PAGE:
For the installation, he assembled about 130 of these casually snapped images, printed them on archival paper and wrapped a corner of the gallery by pinning them, unframed, to the walls. This sort of display points to the refreshing lack of pretension in the show. Things are not framed and neatly hung in a rigid row around the space at eye level. This sort of visual presentation feels accessible and, because the images come from the pop culture of film, we can immediately get lost in multiple worlds of our own memory.

There is strength in numbers for Galtney, but also for Ian Unger and Nick Gervin. Unger uses a drone to photograph aerial views of boats floating in the waters off Islesford and Vinalhaven. The black-and-white images have pretty much identical composition and exhibit many formal qualities of classic black-and-white photography in terms of light, focus and depth of field. Alone these might have bordered on something you might find in a touristy art gallery in many a Maine coastal town. As an installation, however, they transmit a more interesting sense of presence.


Nick Gervin, “Resurgam”

Nick Gervin needn’t have created the irregular grid installation of his images as he did. Each is mesmerizing in its own right. Gervin is drawn to the underbelly of life in and around Portland – people being arrested, drunks, derelict buildings, seedy neighborhoods, broken statues. His sensibility and his methods recall the stark black-and-white crime-scene photography of Weegee.

Most look like they were taken, as with Weegee, at night. But Gervin shoots in both daylight and at night. It all appears nocturnal, however, probably because he is strongly lighting the foreground (with a flash?) and underexposing the background, which adds to their demimonde demeanor. This is another installation one could spend hours looking at for its strong narrative content. We really want to know what is going on in each and every frame.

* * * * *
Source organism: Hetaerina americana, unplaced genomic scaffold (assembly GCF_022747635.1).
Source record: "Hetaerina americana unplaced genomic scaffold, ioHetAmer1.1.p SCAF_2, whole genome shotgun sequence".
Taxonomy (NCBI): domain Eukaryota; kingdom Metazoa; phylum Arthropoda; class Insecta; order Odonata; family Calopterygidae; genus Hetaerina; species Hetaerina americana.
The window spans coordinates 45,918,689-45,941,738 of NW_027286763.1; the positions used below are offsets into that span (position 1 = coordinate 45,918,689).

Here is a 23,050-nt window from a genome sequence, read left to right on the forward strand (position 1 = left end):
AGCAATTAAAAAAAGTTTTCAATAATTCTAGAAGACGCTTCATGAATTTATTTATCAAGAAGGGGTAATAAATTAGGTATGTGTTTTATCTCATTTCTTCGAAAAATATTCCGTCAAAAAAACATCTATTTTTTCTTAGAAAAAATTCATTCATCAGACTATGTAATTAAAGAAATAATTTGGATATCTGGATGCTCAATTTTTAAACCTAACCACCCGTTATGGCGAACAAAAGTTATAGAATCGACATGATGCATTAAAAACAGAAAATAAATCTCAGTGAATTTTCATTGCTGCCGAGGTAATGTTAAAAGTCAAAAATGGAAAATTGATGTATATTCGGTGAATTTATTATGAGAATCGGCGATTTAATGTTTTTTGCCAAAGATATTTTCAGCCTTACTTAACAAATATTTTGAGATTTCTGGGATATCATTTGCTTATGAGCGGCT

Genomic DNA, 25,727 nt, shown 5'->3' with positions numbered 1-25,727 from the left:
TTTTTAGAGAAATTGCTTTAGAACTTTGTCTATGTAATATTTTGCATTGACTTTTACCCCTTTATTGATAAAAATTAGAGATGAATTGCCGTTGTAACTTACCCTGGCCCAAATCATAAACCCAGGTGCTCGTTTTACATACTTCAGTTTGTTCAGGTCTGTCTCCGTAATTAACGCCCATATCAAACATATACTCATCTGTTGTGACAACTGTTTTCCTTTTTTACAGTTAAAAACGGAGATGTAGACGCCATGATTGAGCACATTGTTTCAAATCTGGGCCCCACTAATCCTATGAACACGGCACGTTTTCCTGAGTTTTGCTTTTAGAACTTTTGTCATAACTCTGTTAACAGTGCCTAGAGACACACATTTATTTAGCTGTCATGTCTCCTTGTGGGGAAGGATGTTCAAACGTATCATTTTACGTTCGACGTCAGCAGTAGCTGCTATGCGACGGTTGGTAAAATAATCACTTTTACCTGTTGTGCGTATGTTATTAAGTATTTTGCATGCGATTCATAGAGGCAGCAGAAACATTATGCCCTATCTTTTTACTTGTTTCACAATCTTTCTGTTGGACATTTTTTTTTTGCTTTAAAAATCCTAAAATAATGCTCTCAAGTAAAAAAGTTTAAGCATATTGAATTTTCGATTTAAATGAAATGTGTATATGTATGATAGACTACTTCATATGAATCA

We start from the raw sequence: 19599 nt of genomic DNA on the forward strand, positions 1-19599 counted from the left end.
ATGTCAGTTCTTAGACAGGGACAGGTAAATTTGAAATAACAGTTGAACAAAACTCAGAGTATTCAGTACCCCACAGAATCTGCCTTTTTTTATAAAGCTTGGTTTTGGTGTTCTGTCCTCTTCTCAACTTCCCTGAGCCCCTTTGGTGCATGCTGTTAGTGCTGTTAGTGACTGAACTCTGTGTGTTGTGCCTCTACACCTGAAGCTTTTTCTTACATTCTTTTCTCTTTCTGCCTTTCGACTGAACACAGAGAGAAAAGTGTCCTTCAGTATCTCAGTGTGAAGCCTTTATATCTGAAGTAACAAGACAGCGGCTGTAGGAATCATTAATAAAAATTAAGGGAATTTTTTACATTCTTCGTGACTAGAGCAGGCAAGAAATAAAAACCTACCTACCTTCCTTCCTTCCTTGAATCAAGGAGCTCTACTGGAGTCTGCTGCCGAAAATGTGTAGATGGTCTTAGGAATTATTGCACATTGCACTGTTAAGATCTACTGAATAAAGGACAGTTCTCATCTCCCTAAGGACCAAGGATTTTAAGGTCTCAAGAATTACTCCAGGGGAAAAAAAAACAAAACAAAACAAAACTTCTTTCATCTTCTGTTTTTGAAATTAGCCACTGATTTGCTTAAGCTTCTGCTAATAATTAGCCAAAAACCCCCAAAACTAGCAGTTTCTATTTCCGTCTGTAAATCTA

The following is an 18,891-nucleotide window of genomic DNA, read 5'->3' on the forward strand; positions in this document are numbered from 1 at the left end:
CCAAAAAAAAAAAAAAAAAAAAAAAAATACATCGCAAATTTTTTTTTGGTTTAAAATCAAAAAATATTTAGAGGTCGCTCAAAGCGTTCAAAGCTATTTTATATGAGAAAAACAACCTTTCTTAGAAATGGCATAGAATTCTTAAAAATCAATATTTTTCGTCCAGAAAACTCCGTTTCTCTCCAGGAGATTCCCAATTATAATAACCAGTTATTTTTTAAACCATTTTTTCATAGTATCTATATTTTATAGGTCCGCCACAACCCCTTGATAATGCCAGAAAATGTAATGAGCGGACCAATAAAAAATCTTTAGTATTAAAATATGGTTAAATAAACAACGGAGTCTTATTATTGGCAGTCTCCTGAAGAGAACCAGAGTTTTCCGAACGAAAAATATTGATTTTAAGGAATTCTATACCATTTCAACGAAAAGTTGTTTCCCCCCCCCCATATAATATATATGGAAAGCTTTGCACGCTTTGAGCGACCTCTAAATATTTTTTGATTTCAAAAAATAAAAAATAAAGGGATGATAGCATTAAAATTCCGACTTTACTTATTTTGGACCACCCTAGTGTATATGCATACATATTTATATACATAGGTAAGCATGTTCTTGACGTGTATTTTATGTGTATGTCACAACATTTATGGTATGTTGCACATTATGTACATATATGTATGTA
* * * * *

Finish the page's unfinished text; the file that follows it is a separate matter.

Maya Tihtiyas Attean, “Nests”

The quality of narrative also permeates Maya Tihtiyas Attean’s arresting “Nests” series of photographs. A young Wabenaki artist who grew up on the Penobscot Reservation, she has struggled for years with physical and mental illness. Photography, especially during the pandemic isolation of the past years, led her to a series of portraits that document the environments in which she and her friends nurtured their loneliness and sense of alienation.

All are interiors of cluttered environments, many crammed with plants, technology, stuffed animals, pots, pans, shoes. They are somewhat disorderly and visually overloaded, a manifestation of what she says in her statement, is her “unwillingness to let go, of physical adornments, of trauma, of stubborn grievances.”

Attean’s portraits are shot unsmiling and in harsh, unsparing light, which amplifies their underlying sense of psychological ennui. They are powerful and discomfiting, evidence of a considerable talent that will be interesting to watch develop (she is the studio manager of The Bakery, as well as a photography student at Maine College of Art & Design).

Just as poignantly narrative are Justin Van Soest’s photographs of Marian, his 95-year-old mother, which serve as a kind of diary of the epilogue of her life as she succumbs to dementia. One of Marian shuffling down a road with her walker toward a brilliant pink sunset just might break your heart.

Meredith Kennedy, “Botanical Series”

There’s much more. Meredith Kennedy enlists cyanotype, a technique developed in the middle of the 19th century, in the service of modern ends. Among her meticulously constructed images, a bouquet of tulips held together by rubber gloves is a standout statement for our times, viewed through the lens of an antique process. Were it not for the clothes people wear in Richard Wexler’s images of Paris, you might mistake his scenes, especially those of Montmartre, for something by Brassaï or Eugène Atget.

The show is a visual feast, a wonderful way to celebrate the sense of community the collective has built over 20 years.

Jorge S. Arango has written about art, design and architecture for over 35 years. He lives in Portland. He can be reached at: [email protected]